Mem Inst Oswaldo Cruz, Rio de Janeiro, 113(7) July 2018

Neglected disease, neglected populations: the fight against Cryptococcus and cryptococcosis

Marcio L Rodrigues+

Instituto Carlos Chagas, Fundação Oswaldo Cruz, Fiocruz

DOI: 10.1590/0074-02760180111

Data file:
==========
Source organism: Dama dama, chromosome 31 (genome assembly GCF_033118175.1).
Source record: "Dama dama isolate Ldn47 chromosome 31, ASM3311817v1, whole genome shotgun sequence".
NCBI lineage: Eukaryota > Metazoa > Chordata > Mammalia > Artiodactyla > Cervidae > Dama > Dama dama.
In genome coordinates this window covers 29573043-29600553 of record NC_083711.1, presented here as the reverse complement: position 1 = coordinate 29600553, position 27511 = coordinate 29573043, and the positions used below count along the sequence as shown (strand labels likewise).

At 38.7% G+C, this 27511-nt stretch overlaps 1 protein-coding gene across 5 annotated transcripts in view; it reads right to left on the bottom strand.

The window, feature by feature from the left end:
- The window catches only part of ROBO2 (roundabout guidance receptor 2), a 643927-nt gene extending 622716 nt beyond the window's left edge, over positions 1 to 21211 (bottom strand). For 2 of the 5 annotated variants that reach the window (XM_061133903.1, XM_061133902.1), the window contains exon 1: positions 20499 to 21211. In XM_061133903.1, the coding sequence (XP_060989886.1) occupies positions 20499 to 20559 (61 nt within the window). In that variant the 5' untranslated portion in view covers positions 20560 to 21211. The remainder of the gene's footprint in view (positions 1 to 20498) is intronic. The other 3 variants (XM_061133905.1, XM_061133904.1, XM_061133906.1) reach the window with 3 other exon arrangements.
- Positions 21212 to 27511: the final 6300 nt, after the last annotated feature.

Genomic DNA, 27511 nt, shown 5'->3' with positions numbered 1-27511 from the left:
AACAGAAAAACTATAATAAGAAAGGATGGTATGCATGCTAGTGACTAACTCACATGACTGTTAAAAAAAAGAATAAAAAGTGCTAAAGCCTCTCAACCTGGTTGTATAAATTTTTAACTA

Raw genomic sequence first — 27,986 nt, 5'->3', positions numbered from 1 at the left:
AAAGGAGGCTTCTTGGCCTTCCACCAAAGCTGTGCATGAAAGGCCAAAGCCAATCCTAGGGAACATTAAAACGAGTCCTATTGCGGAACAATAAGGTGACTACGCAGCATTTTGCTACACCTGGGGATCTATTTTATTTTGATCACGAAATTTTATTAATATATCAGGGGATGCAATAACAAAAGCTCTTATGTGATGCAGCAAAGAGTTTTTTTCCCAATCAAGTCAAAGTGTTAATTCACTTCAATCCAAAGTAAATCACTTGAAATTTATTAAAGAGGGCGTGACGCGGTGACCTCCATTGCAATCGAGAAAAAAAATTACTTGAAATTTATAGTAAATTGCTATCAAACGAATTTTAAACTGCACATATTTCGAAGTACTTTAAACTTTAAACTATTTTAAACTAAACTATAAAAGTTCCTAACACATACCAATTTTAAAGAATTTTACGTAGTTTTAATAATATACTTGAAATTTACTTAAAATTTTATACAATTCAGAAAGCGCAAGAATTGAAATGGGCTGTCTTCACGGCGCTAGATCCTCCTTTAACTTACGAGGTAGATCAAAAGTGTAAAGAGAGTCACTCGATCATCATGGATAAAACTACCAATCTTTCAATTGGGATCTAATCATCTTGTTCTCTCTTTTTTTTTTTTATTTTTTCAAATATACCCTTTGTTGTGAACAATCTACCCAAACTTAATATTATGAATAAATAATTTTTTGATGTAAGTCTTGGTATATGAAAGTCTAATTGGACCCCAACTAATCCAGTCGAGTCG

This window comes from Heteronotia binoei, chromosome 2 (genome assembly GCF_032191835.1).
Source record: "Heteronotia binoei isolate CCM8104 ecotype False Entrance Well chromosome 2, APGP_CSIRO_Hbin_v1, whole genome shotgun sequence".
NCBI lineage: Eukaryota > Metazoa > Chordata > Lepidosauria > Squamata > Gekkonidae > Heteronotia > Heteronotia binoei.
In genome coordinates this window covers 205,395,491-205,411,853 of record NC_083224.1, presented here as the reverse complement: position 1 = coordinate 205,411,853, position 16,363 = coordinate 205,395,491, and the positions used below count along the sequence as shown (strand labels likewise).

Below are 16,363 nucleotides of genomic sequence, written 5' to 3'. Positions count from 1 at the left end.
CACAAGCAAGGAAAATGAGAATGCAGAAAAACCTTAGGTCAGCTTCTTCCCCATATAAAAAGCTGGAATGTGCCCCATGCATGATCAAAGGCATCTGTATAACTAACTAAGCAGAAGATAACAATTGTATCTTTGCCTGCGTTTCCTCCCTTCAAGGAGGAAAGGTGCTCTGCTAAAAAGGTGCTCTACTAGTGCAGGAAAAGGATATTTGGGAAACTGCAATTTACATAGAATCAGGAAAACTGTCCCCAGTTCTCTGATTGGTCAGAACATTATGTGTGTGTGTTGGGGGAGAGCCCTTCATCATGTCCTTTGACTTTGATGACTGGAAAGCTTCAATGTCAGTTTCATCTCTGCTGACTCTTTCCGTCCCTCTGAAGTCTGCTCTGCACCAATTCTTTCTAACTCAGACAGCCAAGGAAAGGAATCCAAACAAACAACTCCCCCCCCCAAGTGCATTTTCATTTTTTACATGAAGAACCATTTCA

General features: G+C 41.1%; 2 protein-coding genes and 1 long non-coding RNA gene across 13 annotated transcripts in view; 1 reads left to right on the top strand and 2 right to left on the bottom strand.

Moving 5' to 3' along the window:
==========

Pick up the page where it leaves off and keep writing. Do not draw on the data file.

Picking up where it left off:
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Recent estimates indicate that the diseases caused by the fungal pathogens Cryptococcus neoformans and C. gattii kill more than 180,000 humans per year (Rajasingham et al. 2017 6 ), which ranks cryptococcosis in absolute numbers of deaths as the 5th most lethal infectious disease, behind AIDS, tuberculosis, malaria and diarrhea (WHO 2016 10 , WHO 2017 9 , WHO 2018 11 ). Cryptococcus infects humans through inhalation and, mostly in immunosuppressed patients, the fungus reaches the brain to cause a highly lethal meningitis (Colombo and Rodrigues 2015 2 ). The most efficient anti-cryptococcal therapy, developed in the 1950s, is based on the use of the polyene antifungal amphotericin B, which is toxic intravenous (Williamson 2017 12 ). Amphotericin B is not available in most of the African continent (GAFFI - Available from: https://, where most of the individuals suffering from cryptococcosis are concentrated (Rajasingham et al. 2017 6 ). In Africa, antifungal resistance to azoles has reached alarming numbers (Mpoza et al. 2017 5 ). As recently pointed out (Williamson 2017 12 ), cryptococcal meningitis rates have shown no reductions over 2010-2014 in Botswana, despite nearly achieving 90% HIV detection, 90% enrolment in therapy, and 90% achievement of undetectable viral loads (Tenforde et al. 2017 8 ). Antifungal vaccines approved for human use are still not available. Innovative tools to prevent or fight cryptococcosis are clearly necessary, but the disease is currently immersed in worrying circumstances. Cryptococcosis ranks amongst the most poorly funded neglected diseases in the world, receiving less than 0.5% of available relevant research and development funding (Rodrigues 2016 7 ). The disease is not even recognised by the World Health Organization as a neglected tropical disease (Molloy et al. 2017 4 ), which undermines the establishment of governmental and institutional programs of research funding. Research and development on Cryptococcus and cryptococcosis is still excessively focused on basic research (Albuquerque and Rodrigues 2012 1 , Colombo and Rodrigues 2015 2 ), which might be related with the funding adversities faced by the field.Despite all difficulties and still reduced size, the cryptococcal community has been continuously producing high-level scientific knowledge (Kwon-Chung et al. 2012 3 ). Well-known for having constructed a friendly community, scientists in the field have been actively discussing advances in the area since 1989, when Jerusalem (Israel) held the 1st Conference on Cryptococcus and Cryptococcosis (ICCC). Subsequent meetings were held in Milan (Italy, 1993), Paris (France, 1996), London (United Kingdom, 1999), Adelaide (Australia, 2002), Boston (USA, 2005), Nagasaki (Japan, 2008), Charleston (USA, 2011) and Amsterdam (Netherlands, 2014). In its 10th edition (2017), the ICCC has come to the developing world for the first time, being held in Foz do Iguaçu (Brazil, 2017). Besides the unquestionable scientific advances discussed during the meeting in Brazil, which are detailed in this special issue, the outcome of the 10th ICCC could not be more exciting: the 2020 conference will be held for the first time in Africa, in Uganda.The scenario behind Cryptococcus and cryptococcosis is unquestionably complex, but the cryptococcal community has been actively expanding its potential to generate advances in science and scientific policies. Cryptococcosis has been recently proposed as a tropical neglected disease (Molloy et al. 2017 4 ) and similarly positive initiatives need to be highlighted, as the early formation of the French Cryptococcosis Study Group, the establishment of the Cryptococcal Meningitis Action Group (CryptoMAG), and the formation of the Brazilian and Latin American networks of Cryptococcosis, among others. However, concrete actions from decision makers and public health authorities are urgent to revert the current situation of reduced funding and lack of innovation. The prolific debates that have been conducted by a mature and friendly scientific community over the last decades bring optimism to the field and the belief that soon novel solutions to combat and prevent cryptococcosis will be available.

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